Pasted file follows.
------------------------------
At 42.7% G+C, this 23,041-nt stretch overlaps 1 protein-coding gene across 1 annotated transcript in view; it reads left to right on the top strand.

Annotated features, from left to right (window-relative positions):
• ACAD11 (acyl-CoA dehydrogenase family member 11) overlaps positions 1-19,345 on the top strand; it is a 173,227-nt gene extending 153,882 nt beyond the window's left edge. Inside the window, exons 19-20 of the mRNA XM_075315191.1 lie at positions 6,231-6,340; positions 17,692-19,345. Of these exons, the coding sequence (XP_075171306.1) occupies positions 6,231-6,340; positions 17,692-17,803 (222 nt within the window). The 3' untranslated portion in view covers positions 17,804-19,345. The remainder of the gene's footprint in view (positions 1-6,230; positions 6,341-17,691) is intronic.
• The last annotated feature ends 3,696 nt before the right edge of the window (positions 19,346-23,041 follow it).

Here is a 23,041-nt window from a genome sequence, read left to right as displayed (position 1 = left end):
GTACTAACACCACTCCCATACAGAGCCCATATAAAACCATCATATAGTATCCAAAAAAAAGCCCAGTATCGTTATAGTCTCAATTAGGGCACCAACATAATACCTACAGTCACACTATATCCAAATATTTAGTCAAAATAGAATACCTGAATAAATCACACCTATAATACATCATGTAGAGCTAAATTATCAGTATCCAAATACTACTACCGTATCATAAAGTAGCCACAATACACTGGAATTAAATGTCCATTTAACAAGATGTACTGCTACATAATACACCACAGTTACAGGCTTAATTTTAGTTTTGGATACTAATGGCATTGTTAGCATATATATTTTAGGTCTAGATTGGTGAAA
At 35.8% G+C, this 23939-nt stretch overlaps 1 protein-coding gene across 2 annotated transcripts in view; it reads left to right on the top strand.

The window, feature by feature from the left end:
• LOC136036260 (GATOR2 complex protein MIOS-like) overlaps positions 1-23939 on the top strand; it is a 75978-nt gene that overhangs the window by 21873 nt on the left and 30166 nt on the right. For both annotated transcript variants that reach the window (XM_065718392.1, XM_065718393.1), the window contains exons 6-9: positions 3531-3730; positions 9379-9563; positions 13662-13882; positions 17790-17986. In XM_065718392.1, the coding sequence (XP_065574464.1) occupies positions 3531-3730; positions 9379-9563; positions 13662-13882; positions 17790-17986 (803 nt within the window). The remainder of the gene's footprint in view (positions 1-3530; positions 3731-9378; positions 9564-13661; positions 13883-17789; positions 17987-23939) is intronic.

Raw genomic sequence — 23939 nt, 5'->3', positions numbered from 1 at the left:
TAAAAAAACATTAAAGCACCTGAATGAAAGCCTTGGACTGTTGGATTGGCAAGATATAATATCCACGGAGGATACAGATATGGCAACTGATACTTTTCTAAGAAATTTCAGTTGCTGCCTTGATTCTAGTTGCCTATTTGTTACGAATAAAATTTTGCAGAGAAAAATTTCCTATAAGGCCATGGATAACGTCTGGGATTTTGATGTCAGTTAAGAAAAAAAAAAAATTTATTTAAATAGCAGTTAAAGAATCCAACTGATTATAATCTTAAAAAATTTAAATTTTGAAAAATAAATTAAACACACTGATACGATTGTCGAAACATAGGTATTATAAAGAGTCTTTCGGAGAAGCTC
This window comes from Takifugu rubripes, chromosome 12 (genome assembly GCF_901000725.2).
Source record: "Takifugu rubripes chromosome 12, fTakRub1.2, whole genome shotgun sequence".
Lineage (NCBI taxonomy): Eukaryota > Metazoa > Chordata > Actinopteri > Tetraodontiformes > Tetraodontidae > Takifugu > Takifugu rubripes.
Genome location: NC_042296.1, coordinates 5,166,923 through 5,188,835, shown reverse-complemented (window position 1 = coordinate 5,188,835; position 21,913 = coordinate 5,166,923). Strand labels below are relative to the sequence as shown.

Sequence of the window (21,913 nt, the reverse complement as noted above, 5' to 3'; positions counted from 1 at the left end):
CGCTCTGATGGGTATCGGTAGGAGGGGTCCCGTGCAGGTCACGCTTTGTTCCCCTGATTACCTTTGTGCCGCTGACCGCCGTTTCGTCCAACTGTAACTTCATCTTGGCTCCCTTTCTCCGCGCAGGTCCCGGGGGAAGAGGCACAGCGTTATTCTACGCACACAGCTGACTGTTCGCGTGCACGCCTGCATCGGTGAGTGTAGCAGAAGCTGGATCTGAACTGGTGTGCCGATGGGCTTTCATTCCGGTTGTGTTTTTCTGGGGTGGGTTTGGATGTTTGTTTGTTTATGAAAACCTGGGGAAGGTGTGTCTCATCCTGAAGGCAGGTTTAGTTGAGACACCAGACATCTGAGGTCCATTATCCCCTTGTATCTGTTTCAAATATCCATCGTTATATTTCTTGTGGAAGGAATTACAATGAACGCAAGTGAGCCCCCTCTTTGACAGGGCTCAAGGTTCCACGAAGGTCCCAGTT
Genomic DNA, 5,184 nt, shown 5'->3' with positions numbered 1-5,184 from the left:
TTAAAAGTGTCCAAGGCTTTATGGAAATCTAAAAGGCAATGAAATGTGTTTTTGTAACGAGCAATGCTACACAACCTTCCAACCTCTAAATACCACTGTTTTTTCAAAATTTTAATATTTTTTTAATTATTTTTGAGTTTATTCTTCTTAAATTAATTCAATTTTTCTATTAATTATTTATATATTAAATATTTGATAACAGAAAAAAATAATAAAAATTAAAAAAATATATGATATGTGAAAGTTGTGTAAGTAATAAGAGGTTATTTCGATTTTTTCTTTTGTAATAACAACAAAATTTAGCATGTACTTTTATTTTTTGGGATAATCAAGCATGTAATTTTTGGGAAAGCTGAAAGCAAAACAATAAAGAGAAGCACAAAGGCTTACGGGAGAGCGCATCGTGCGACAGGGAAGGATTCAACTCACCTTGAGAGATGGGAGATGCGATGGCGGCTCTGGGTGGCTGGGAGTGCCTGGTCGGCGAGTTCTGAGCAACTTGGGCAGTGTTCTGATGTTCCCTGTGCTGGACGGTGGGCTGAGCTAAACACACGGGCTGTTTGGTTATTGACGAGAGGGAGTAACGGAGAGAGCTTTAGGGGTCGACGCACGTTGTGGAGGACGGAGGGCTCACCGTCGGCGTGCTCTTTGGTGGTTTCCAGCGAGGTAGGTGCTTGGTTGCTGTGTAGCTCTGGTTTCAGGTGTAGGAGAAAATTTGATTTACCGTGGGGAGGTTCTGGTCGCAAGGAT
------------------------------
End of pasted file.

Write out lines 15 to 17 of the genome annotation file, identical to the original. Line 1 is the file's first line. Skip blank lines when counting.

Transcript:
Genome location: NC_042296.1, coordinates 5,166,923 through 5,188,835, shown reverse-complemented (window position 1 = coordinate 5,188,835; position 21,913 = coordinate 5,166,923). Strand labels below are relative to the sequence as shown.

Sequence of the window (21,913 nt, the reverse complement as noted above, 5' to 3'; positions counted from 1 at the left end):
CGCTCTGATGGGTATCGGTAGGAGGGGTCCCGTGCAGGTCACGCTTTGTTCCCCTGATTACCTTTGTGCCGCTGACCGCCGTTTCGTCCAACTGTAACTTCATCTTGGCTCCCTTTCTCCGCGCAGGTCCCGGGGGAAGAGGCACAGCGTTATTCTACGCACACAGCTGACTGTTCGCGTGCACGCCTGCATCGGTGAGTGTAGCAGAAGCTGGATCTGAACTGGTGTGCCGATGGGCTTTCATTCCGGTTGTGTTTTTCTGGGGTGGGTTTGGATGTTTGTTTGTTTATGAAAACCTGGGGAAGGTGTGTCTCATCCTGAAGGCAGGTTTAGTTGAGACACCAGACATCTGAGGTCCATTATCCCCTTGTATCTGTTTCAAATATCCATCGTTATATTTCTTGTGGAAGGAATTACAATGAACGCAAGTGAGCCCCCTCTTTGACAGGGCTCAAGGTTCCACGAAGGTCCCAGTT